“I have not watched TV since…” says Norman Finkelstein, pausing for a half-second, “… 1972″. We happened to be on the way to the swimming pool (Finkelstein never misses his two-hour daily swim, regardless of where he is in the world) and, having watched him up-close on a number of visits, something obvious occurs to me: whether it’s a lifestyle choice or a political issue, when Norman Finkelstein believes in something, he gives it everything.
And it is precisely this dogged single-mindedness that many of his detractors, and some of his supporters too, find so unnerving. One Zionist activist, upon hearing him speak in 2008, told me afterwards “he is a first-rate scholar and clearly a very clever man … but I wish he wouldn’t be so … polemical”. By “polemical” he meant that Finkelstein does not take the trouble, as many in academia do, to pretend he has no opinions of his own. For their part, some of his supporters feel he often puts himself at risk in situations where he, perhaps, should have been more pragmatic and less naive (“Was I naive?” he ponders rhetorically in our interview).
Norman Finkelstein is one of the world’s leading scholars of the Palestine-Israel conflict. His books are sold, and read, around the world; translated into dozens of languages. Tickets for his UK tour, which concluded on Friday, were heavily oversubscribed.
His final event, in London’s Logan Hall, was also a sold-out thousand-seater affair. This is certainly not because of a presentational “style” or gimmicky showmanship: his delivery borders on the metronomic; his talks average just short of two full hours. Clearly, people still want to hear what he has to say. And yet, especially for the past four years or so, he’s been treated, in his own words, as “something of a pariah”.
In 2007, he was forced out (he had not “left”, as I had incautiously phrased it) of DePaul University in Chicago, where he had been teaching for 8 years, after the university declined to grant him tenure. The decision came at the end of a ferocious campaign of vilification and intimidation, targeted at Finkelstein and also DePaul, largely orchestrated by Alan Dershowitz, Harvard law professor and Israel’s semi-official cheerleader-in-chief in the US.
Born in 1953 in New York, his parents had both survived the Nazi concentration camps. The rest of his family was exterminated in the Holocaust; a defining, guiding experience throughout his life. He came to prominence in the 1980s, while doing his doctorate at Princeton, when his meticulous demolition job of Joan Peters’ From Time Immemorial was pivotal in turning what had initially been effusive reception of the book to a definitive, and quasi universal, dismissal of it as fraudulent and mere propaganda.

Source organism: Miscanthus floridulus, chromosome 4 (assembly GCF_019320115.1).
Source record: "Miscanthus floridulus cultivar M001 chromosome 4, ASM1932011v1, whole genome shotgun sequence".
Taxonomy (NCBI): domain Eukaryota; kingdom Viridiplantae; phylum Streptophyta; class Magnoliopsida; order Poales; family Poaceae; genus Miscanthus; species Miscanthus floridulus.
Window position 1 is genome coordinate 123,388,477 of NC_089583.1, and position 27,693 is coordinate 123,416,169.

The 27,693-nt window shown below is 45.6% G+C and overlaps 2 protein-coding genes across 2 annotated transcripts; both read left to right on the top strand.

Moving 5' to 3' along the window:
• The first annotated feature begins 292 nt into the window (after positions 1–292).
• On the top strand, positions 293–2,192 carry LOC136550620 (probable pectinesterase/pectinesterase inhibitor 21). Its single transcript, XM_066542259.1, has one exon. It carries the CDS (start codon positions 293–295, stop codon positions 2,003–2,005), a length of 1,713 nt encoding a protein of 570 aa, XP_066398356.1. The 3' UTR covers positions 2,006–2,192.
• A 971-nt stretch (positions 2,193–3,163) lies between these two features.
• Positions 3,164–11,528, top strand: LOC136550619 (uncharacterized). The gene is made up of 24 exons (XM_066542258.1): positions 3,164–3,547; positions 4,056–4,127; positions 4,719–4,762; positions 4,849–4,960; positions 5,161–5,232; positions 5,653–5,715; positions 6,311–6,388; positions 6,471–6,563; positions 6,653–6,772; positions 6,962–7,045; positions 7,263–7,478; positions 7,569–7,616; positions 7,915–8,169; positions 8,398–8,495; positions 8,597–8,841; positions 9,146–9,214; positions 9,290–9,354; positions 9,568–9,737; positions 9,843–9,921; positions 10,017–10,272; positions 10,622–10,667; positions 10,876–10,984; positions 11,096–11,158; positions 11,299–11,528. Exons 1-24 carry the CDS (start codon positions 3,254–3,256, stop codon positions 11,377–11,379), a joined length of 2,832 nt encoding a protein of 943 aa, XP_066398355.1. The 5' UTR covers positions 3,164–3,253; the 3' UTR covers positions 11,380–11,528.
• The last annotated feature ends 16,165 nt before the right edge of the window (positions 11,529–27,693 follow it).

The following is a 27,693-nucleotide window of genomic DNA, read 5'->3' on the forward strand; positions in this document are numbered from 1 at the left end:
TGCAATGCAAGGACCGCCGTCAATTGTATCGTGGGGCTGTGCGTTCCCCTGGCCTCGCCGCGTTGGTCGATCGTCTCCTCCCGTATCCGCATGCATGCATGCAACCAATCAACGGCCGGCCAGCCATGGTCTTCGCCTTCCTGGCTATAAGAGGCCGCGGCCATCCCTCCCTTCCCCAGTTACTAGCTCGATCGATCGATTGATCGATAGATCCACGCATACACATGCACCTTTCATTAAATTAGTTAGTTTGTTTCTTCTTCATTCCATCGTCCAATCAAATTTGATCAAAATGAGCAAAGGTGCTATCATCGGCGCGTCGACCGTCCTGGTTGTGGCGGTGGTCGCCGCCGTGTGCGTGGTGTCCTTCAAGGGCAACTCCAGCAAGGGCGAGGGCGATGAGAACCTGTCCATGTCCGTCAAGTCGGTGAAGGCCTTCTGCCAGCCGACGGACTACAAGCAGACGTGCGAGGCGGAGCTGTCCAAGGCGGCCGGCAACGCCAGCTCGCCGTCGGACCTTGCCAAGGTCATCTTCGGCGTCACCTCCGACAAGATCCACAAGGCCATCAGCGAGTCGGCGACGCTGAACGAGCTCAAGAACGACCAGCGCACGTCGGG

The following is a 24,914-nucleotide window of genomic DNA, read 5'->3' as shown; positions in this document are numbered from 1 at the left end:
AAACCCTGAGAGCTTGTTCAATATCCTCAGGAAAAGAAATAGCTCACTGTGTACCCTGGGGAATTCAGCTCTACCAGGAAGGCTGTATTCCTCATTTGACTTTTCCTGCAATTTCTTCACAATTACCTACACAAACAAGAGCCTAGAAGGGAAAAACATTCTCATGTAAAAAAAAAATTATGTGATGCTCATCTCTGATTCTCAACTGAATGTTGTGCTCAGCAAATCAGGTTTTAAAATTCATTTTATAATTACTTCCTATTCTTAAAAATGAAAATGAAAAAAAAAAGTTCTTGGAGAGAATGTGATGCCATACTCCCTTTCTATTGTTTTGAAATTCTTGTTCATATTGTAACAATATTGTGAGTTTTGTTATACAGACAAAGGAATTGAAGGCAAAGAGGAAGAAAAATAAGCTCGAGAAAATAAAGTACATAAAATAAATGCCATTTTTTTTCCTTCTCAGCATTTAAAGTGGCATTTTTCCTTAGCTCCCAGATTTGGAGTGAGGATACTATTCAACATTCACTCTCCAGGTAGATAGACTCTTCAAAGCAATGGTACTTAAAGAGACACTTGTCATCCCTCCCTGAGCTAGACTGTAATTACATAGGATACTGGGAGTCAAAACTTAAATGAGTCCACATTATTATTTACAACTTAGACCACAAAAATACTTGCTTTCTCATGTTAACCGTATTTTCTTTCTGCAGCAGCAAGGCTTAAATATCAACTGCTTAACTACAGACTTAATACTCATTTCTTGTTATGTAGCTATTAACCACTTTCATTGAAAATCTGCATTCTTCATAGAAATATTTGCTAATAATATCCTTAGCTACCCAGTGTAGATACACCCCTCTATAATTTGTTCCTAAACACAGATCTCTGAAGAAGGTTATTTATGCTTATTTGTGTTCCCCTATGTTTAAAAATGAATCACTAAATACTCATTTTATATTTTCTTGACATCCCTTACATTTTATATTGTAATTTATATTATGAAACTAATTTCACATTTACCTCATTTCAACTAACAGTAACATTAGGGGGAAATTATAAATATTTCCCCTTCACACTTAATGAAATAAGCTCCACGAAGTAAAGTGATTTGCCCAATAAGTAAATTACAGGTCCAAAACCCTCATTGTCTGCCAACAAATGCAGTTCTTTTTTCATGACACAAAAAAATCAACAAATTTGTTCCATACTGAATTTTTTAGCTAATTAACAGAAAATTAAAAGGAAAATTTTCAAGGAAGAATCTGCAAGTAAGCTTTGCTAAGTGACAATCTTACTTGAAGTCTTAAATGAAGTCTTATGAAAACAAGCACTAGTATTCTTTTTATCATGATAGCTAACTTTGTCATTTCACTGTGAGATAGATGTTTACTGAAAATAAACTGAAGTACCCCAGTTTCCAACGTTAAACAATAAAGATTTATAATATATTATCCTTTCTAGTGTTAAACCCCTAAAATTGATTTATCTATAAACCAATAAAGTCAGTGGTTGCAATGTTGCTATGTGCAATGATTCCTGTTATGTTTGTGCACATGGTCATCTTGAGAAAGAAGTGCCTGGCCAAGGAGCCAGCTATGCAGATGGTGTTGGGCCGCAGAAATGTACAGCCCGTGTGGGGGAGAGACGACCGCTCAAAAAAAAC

His own book “The Holocaust Industry,” published in 2000, though vehemently attacked by many, nonetheless led to serious questions being raised and a respectful reception in the UK.
A major turning point was his 2003 debate, on Democracy Now, with Dershowitz, on the subject of the latter’s recently published The Case for Israel. Finkelstein took no prisoners, accusing Dershowitz of being a plagiarist and, to the latter’s fury, raising doubts about his authorship, memorably telling the Harvard professor “I hope for your sake that you didn’t write this book”.
If Finkelstein wanted to provoke a reaction, he certainly won that bet. Ever since that debate, Dershowitz has seemingly been obsessessed with trying to, in effect, destroy Finkelstein’s career and reputation. Not only was Finkelstein’s bid for tenure fatally compromised by Dershowitz’s campaign (including the compilation of a 500-page dossier of mostly personal attacks,) but Finkelstein has found himself effectively blacklisted on the US academic circuit, sometime being invited to deliver a talk only to see his invitation rescinded under pressure from his enemies. As he makes clear in our interview, the ferocity and venom of the attacks against him have been extraordinary.
Last week, upon arriving at Birmingham University to deliver another talk, Finkelstein is informed that a crowd of Zionist campaigners awaited him at the entrance to the lecture hall. Approaching the building, a crowd is indeed assembled around the entrance, shouting slogans in the rain. The words aren’t clear, though the vehemence certainly is.
“There is a back entrance,” someone helpfully suggests “shall we go in that way?”
“No” Finkelstein responded without hesitation, striding purposefully towards the doors and the chanting mob.